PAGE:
30 April 2020

If things are so bleak, why are the stock markets rising?

By

The world’s going to pot, the economy’s suffering the worst contraction in recorded history, people are dying in their tens of thousands – and the stock market is up. It just goes to show that the capitalists will try to profit from anything, huh? Given that I’m not Owen Jones I’ll not now call for revolution, rather, point out why this might be the case.

At root, prices are information – the considered opinions of people about, well, about what prices should be. The fact you actually have to spend money to influence them means people with skin in the game tend to make decisions about what they actually believe, rather than what might be socially or politically acceptable.

Economists call these decisions ‘revealed preferences’ rather than ‘expressed’ ones, such as what you might tell a survey you intend to do. As with so much, this is just economics offering a posh name for a time-honoured observation, in this case that talk is cheap and actions matter. 

So what was the aggregate and average considered view of the markets before the crisis hit? For the UK – ignoring the poor benighted eurozone – it was that the future looked pretty rosy. Sure, there was no gargantuan boom going on but unemployment was at generational lows, employment to population ratios higher than we’ve ever recorded them. Some small stuff to sweat, certain inequality measures perhaps higher than optimal, other more important ones – inequality of consumption for example – being lower than at any time in history. Trading rules with the neighbours still needed to be worked out but by and large this free market capitalism ameliorated by a welfare state seemed to be working out. 

As a result the FTSE100, one stock market index, bounced around between 7,000 and 7,500. Then came those whispers of a plague from the East and that measure started to decline. The whirlwind landed and it fell below 5,000, since when it has been rising again. It’s this rise that irritates a certain type of person, given that it’s happening against a backdrop of huge anguish, both health-related and economic. That irritation is misplaced, however. It’s simply a sign of how people think the future is going to play out, not a commentary upon the conditions people are facing at present.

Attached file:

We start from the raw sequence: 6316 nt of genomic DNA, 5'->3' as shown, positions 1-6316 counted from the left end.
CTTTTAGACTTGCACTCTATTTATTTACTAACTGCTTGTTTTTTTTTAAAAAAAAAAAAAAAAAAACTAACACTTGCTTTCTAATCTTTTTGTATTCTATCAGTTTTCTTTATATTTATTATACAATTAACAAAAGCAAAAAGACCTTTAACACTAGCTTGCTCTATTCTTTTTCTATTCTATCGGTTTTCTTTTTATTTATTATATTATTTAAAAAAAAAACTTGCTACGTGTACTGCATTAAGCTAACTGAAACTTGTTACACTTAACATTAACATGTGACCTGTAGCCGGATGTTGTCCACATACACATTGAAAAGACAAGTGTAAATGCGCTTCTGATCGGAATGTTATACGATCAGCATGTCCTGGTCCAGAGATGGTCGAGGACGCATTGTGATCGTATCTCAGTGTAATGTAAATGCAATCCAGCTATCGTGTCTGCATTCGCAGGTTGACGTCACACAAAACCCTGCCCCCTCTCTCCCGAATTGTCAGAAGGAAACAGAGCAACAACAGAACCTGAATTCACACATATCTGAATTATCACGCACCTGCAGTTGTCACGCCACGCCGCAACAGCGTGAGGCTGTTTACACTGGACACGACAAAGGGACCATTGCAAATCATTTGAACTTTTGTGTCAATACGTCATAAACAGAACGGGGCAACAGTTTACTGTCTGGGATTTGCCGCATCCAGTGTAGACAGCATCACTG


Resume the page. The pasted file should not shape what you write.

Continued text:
Why, we might wonder, is there any optimism at such a bleak time?  We know that, yes, people are dying and that the economy is closed to all intents and purposes. We also know that the death rate, though undoubtedly grim, is not the Black Death, nor Justinian’s plague.

More to the point, investors tend to look much further forward than the general public, who are fed a diet of day-to-day media drama that obscures the bigger picture. In this case the big picture is that much of the economy will be open again in six week’s time – or three months at least. In two or three years’ time the economy will likely be the same size it was, perhaps larger even, and in a decade all will be substantially richer than they are now.

A share price is the net present value of all income from that stock in the future. Given the market discount rate (6 or 7% as a good guess) what happens three decades out doesn’t impact upon prices today very much. This is the very problem we have with climate change, that using that market interest rate to discount the future means that the far future has little value now.

What’s happened to the stock market in recent months should not be a huge surprise. Shares and stock indices always drop when that first hint of a recession appears over the horizon, then start to rise once we’re in one. For once we’re in we have a pretty good idea of how bad it will be and that the future will be brighter. This is just what happens every time with a crisis, however bad things seem now, people can see that they will get better.

And if you prefer an alternative explanation, the capitalists fixed ‘the system’ so that they would lose vast amounts of money in a short space of time and then very slowly start to recoup their losses – doesn’t make a whole lot of sense, does it?

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Tim Worstall works for the Continental Telegraph and the Adam Smith Institute.

Columns are the author's own opinion and do not necessarily reflect the views of CapX.